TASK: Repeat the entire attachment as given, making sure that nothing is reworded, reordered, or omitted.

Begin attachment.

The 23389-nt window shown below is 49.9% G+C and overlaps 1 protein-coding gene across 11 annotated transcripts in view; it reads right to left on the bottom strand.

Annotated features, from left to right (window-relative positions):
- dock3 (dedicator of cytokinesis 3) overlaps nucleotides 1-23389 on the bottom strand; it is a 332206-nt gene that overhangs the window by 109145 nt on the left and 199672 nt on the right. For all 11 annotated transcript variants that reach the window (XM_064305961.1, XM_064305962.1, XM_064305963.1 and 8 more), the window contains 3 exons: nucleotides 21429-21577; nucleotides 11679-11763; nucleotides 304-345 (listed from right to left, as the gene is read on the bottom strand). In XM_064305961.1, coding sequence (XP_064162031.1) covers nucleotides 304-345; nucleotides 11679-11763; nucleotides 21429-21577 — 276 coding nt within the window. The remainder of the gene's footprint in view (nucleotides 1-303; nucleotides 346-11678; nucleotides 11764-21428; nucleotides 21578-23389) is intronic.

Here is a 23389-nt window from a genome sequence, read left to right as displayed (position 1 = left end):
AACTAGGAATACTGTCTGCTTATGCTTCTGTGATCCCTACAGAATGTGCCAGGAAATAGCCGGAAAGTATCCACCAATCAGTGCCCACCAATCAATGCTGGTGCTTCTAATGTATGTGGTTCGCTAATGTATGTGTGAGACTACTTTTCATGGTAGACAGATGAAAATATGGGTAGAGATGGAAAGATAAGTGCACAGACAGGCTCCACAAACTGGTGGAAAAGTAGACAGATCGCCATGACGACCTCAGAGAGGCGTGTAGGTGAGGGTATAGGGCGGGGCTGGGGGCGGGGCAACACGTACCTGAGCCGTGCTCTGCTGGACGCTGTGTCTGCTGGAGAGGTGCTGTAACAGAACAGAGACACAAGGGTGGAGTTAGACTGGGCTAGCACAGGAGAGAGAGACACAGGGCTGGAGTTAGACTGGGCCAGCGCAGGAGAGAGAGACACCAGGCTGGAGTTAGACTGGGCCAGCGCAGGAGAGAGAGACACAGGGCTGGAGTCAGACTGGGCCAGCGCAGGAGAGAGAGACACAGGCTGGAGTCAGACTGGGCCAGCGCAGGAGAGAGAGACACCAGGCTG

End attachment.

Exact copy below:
The 23389-nt window shown below is 49.9% G+C and overlaps 1 protein-coding gene across 11 annotated transcripts in view; it reads right to left on the bottom strand.

Annotated features, from left to right (window-relative positions):
- dock3 (dedicator of cytokinesis 3) overlaps nucleotides 1-23389 on the bottom strand; it is a 332206-nt gene that overhangs the window by 109145 nt on the left and 199672 nt on the right. For all 11 annotated transcript variants that reach the window (XM_064305961.1, XM_064305962.1, XM_064305963.1 and 8 more), the window contains 3 exons: nucleotides 21429-21577; nucleotides 11679-11763; nucleotides 304-345 (listed from right to left, as the gene is read on the bottom strand). In XM_064305961.1, coding sequence (XP_064162031.1) covers nucleotides 304-345; nucleotides 11679-11763; nucleotides 21429-21577 — 276 coding nt within the window. The remainder of the gene's footprint in view (nucleotides 1-303; nucleotides 346-11678; nucleotides 11764-21428; nucleotides 21578-23389) is intronic.

Here is a 23389-nt window from a genome sequence, read left to right as displayed (position 1 = left end):
AACTAGGAATACTGTCTGCTTATGCTTCTGTGATCCCTACAGAATGTGCCAGGAAATAGCCGGAAAGTATCCACCAATCAGTGCCCACCAATCAATGCTGGTGCTTCTAATGTATGTGGTTCGCTAATGTATGTGTGAGACTACTTTTCATGGTAGACAGATGAAAATATGGGTAGAGATGGAAAGATAAGTGCACAGACAGGCTCCACAAACTGGTGGAAAAGTAGACAGATCGCCATGACGACCTCAGAGAGGCGTGTAGGTGAGGGTATAGGGCGGGGCTGGGGGCGGGGCAACACGTACCTGAGCCGTGCTCTGCTGGACGCTGTGTCTGCTGGAGAGGTGCTGTAACAGAACAGAGACACAAGGGTGGAGTTAGACTGGGCTAGCACAGGAGAGAGAGACACAGGGCTGGAGTTAGACTGGGCCAGCGCAGGAGAGAGAGACACCAGGCTGGAGTTAGACTGGGCCAGCGCAGGAGAGAGAGACACAGGGCTGGAGTCAGACTGGGCCAGCGCAGGAGAGAGAGACACAGGCTGGAGTCAGACTGGGCCAGCGCAGGAGAGAGAGACACCAGGCTG